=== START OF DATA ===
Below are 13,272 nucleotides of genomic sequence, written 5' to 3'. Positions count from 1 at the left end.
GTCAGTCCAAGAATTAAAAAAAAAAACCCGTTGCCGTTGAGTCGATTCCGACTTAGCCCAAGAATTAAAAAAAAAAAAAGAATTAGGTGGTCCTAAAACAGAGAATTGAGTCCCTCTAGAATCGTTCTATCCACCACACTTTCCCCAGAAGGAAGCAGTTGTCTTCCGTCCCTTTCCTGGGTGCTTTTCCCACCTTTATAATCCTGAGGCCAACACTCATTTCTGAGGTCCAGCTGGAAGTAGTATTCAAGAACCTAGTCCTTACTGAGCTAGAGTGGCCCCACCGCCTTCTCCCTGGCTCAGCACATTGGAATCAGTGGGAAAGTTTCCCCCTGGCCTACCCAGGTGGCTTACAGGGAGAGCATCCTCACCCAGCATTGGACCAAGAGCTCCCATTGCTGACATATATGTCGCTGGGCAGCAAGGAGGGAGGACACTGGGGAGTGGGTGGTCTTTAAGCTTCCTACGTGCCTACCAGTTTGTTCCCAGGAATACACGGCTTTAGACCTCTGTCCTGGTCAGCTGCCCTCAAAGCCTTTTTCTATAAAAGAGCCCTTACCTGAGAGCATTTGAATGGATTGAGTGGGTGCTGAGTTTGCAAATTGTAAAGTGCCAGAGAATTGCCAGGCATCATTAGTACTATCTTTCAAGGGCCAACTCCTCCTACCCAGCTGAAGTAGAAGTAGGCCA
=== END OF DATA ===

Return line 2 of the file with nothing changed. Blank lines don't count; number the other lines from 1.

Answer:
GTCAGTCCAAGAATTAAAAAAAAAAACCCGTTGCCGTTGAGTCGATTCCGACTTAGCCCAAGAATTAAAAAAAAAAAAAGAATTAGGTGGTCCTAAAACAGAGAATTGAGTCCCTCTAGAATCGTTCTATCCACCACACTTTCCCCAGAAGGAAGCAGTTGTCTTCCGTCCCTTTCCTGGGTGCTTTTCCCACCTTTATAATCCTGAGGCCAACACTCATTTCTGAGGTCCAGCTGGAAGTAGTATTCAAGAACCTAGTCCTTACTGAGCTAGAGTGGCCCCACCGCCTTCTCCCTGGCTCAGCACATTGGAATCAGTGGGAAAGTTTCCCCCTGGCCTACCCAGGTGGCTTACAGGGAGAGCATCCTCACCCAGCATTGGACCAAGAGCTCCCATTGCTGACATATATGTCGCTGGGCAGCAAGGAGGGAGGACACTGGGGAGTGGGTGGTCTTTAAGCTTCCTACGTGCCTACCAGTTTGTTCCCAGGAATACACGGCTTTAGACCTCTGTCCTGGTCAGCTGCCCTCAAAGCCTTTTTCTATAAAAGAGCCCTTACCTGAGAGCATTTGAATGGATTGAGTGGGTGCTGAGTTTGCAAATTGTAAAGTGCCAGAGAATTGCCAGGCATCATTAGTACTATCTTTCAAGGGCCAACTCCTCCTACCCAGCTGAAGTAGAAGTAGGCCA